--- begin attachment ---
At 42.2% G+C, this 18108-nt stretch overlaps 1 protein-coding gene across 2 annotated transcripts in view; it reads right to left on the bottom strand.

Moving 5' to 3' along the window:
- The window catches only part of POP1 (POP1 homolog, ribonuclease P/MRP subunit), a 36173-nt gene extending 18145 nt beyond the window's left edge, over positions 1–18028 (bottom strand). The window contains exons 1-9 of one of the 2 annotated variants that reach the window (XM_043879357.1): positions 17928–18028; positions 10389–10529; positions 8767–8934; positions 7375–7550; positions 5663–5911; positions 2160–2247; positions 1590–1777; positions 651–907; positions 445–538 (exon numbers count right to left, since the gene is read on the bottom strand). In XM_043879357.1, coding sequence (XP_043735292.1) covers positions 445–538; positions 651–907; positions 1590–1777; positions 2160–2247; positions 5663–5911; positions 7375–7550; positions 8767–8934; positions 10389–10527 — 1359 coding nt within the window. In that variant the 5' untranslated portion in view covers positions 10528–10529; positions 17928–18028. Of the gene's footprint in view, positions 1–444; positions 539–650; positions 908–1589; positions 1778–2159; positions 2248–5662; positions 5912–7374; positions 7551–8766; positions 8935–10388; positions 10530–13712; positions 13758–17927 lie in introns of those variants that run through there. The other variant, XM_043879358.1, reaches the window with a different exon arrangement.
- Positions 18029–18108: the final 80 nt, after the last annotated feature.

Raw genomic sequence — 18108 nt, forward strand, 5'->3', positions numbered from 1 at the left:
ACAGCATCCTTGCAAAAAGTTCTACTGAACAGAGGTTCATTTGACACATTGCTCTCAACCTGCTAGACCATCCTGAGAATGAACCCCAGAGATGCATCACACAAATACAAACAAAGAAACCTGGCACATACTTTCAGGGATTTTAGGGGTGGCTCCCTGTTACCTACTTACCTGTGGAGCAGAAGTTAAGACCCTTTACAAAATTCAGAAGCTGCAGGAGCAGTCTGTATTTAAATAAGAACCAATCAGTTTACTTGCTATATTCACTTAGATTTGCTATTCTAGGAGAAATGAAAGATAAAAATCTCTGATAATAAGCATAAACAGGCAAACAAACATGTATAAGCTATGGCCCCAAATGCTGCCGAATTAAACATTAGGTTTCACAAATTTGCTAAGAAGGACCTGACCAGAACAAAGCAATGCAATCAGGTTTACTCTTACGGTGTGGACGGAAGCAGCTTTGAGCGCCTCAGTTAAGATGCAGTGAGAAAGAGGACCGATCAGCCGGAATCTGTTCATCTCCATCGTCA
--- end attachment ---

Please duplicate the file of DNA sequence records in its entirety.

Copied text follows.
At 42.2% G+C, this 18108-nt stretch overlaps 1 protein-coding gene across 2 annotated transcripts in view; it reads right to left on the bottom strand.

Moving 5' to 3' along the window:
- The window catches only part of POP1 (POP1 homolog, ribonuclease P/MRP subunit), a 36173-nt gene extending 18145 nt beyond the window's left edge, over positions 1–18028 (bottom strand). The window contains exons 1-9 of one of the 2 annotated variants that reach the window (XM_043879357.1): positions 17928–18028; positions 10389–10529; positions 8767–8934; positions 7375–7550; positions 5663–5911; positions 2160–2247; positions 1590–1777; positions 651–907; positions 445–538 (exon numbers count right to left, since the gene is read on the bottom strand). In XM_043879357.1, coding sequence (XP_043735292.1) covers positions 445–538; positions 651–907; positions 1590–1777; positions 2160–2247; positions 5663–5911; positions 7375–7550; positions 8767–8934; positions 10389–10527 — 1359 coding nt within the window. In that variant the 5' untranslated portion in view covers positions 10528–10529; positions 17928–18028. Of the gene's footprint in view, positions 1–444; positions 539–650; positions 908–1589; positions 1778–2159; positions 2248–5662; positions 5912–7374; positions 7551–8766; positions 8935–10388; positions 10530–13712; positions 13758–17927 lie in introns of those variants that run through there. The other variant, XM_043879358.1, reaches the window with a different exon arrangement.
- Positions 18029–18108: the final 80 nt, after the last annotated feature.

Raw genomic sequence — 18108 nt, forward strand, 5'->3', positions numbered from 1 at the left:
ACAGCATCCTTGCAAAAAGTTCTACTGAACAGAGGTTCATTTGACACATTGCTCTCAACCTGCTAGACCATCCTGAGAATGAACCCCAGAGATGCATCACACAAATACAAACAAAGAAACCTGGCACATACTTTCAGGGATTTTAGGGGTGGCTCCCTGTTACCTACTTACCTGTGGAGCAGAAGTTAAGACCCTTTACAAAATTCAGAAGCTGCAGGAGCAGTCTGTATTTAAATAAGAACCAATCAGTTTACTTGCTATATTCACTTAGATTTGCTATTCTAGGAGAAATGAAAGATAAAAATCTCTGATAATAAGCATAAACAGGCAAACAAACATGTATAAGCTATGGCCCCAAATGCTGCCGAATTAAACATTAGGTTTCACAAATTTGCTAAGAAGGACCTGACCAGAACAAAGCAATGCAATCAGGTTTACTCTTACGGTGTGGACGGAAGCAGCTTTGAGCGCCTCAGTTAAGATGCAGTGAGAAAGAGGACCGATCAGCCGGAATCTGTTCATCTCCATCGTCA